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19 of 23 people found the following review helpful
4.0 out of 5 stars A Snapshot of 70s Britain
Jubilee centres around a snapshot taken during a street party to celebrate the Queen's Silver Jubilee in 1977. The photograph becomes iconic, firstly because it features a small Asian boy and is held up as an example of multicultural Britain, and later when a punk bank use a pastiche of the photo on their album cover.

30 years later the photographer wants to...
Published on 5 Jun 2012 by Denise4891

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3.0 out of 5 stars Nostalgic but falls at the final hurdle
It's Jubilee Day 1977 & Satish & his street are holding a party to celebrate. A local newspaper photographer captures the moment & the photo becomes a part of the day. Now, 30 years on, the photographer wants to hold a reunion & recreate the famous shot but secrets from Satish's past & issues in his present leave him questioning whether or not to take part.
I really...
Published 5 months ago by Lorna


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19 of 23 people found the following review helpful
4.0 out of 5 stars A Snapshot of 70s Britain, 5 Jun 2012
By 
Denise4891 (Cheshire) - See all my reviews
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This review is from: Jubilee (Kindle Edition)
Jubilee centres around a snapshot taken during a street party to celebrate the Queen's Silver Jubilee in 1977. The photograph becomes iconic, firstly because it features a small Asian boy and is held up as an example of multicultural Britain, and later when a punk bank use a pastiche of the photo on their album cover.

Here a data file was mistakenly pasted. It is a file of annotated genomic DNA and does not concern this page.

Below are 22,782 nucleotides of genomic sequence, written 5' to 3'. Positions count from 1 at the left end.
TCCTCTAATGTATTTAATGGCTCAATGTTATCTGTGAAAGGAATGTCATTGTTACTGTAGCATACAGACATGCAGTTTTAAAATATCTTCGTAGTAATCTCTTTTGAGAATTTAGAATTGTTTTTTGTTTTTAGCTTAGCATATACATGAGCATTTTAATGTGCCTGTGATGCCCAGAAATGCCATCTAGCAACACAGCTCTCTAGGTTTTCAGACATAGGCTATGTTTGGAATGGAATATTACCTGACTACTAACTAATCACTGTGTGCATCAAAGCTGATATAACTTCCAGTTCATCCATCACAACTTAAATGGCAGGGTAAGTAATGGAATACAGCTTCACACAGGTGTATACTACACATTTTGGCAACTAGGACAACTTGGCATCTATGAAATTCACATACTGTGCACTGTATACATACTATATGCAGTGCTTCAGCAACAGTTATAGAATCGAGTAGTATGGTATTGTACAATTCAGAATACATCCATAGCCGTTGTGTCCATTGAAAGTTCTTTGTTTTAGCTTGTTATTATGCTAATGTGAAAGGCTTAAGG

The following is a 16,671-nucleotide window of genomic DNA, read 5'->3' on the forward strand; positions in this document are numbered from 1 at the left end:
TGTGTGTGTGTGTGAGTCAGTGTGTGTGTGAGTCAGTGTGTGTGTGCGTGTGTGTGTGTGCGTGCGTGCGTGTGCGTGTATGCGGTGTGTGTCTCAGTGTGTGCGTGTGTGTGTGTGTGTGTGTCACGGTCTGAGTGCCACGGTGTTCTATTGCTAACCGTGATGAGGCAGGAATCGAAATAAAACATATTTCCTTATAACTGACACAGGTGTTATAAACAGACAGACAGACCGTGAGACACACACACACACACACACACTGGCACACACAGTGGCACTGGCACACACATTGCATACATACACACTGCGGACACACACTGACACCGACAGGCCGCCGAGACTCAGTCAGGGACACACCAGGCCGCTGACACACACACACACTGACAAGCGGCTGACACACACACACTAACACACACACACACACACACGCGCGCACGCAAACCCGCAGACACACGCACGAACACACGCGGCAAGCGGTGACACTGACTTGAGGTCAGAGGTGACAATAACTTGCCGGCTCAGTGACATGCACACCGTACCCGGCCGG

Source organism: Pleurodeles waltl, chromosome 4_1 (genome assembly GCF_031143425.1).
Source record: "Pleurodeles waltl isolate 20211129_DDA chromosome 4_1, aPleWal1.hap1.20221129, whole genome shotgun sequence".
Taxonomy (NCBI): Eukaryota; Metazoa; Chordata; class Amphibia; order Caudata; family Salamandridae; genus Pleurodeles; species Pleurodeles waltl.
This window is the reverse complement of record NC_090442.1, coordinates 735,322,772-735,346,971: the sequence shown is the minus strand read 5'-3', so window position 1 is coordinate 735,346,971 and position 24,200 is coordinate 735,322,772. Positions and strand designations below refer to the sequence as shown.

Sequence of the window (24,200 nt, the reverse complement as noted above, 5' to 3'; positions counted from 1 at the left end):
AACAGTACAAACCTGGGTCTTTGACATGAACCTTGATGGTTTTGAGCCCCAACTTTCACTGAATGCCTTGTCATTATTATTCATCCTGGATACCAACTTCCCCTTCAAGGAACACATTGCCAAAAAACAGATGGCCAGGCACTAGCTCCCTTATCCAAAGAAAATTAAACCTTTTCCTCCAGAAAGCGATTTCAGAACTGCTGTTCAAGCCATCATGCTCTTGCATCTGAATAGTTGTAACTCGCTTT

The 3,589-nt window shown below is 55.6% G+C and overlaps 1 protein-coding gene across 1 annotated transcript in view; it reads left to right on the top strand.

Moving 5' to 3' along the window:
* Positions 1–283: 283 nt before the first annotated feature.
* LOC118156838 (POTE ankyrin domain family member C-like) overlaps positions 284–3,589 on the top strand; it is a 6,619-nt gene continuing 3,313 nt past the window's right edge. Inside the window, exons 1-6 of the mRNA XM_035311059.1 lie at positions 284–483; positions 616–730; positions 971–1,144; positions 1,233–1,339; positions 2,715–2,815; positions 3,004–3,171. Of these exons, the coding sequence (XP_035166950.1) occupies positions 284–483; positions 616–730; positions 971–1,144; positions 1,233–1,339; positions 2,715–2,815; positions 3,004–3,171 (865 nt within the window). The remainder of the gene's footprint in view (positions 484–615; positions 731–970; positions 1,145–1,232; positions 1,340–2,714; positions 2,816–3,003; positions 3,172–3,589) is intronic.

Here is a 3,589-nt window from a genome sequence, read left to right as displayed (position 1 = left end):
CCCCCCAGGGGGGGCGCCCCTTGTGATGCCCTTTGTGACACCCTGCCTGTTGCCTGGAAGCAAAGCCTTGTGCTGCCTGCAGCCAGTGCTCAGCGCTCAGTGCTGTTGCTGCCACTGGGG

30 years later the photographer wants to recreate the moment with the original `cast' but gets mixed reactions from those involved, not all of whom want to remember the events of that turbulent day. The Asian boy, Satish, is now a successful consultant paediatric cardiologist and a happily married father of two. However, beneath the surface he is wrestling with demons of his own, and the thought of dredging up unhappy memories from his childhood does not appeal. Satish's family had fled to the UK from Uganda in the early 70s and at the time of the Jubilee were still struggling to establish themselves as British citizens. Their integration into the quiet Buckinghamshire street where the party takes place has not always been smooth, so tempers fray and hidden prejudices come to the fore as the residents of Cherry Gardens prepare for the big day.

The tension builds slowly and the pace overall is fairly sedate, with just one or two flashes of violence. Shelley Harris, who herself came to Britain as a child in the 70s, has successfully recreated a sense of time and place, and whilst there's a pleasing amount of retro detail, she has thankfully managed to resist laying on the nostalgic references with a trowel (which must be tempting with this sort of book). The novel is not about the Jubilee itself, but more about the subsequent lives of this disparate group of people who came together on 7th June 1977 to celebrate it. I found it a very interesting and perceptive debut novel.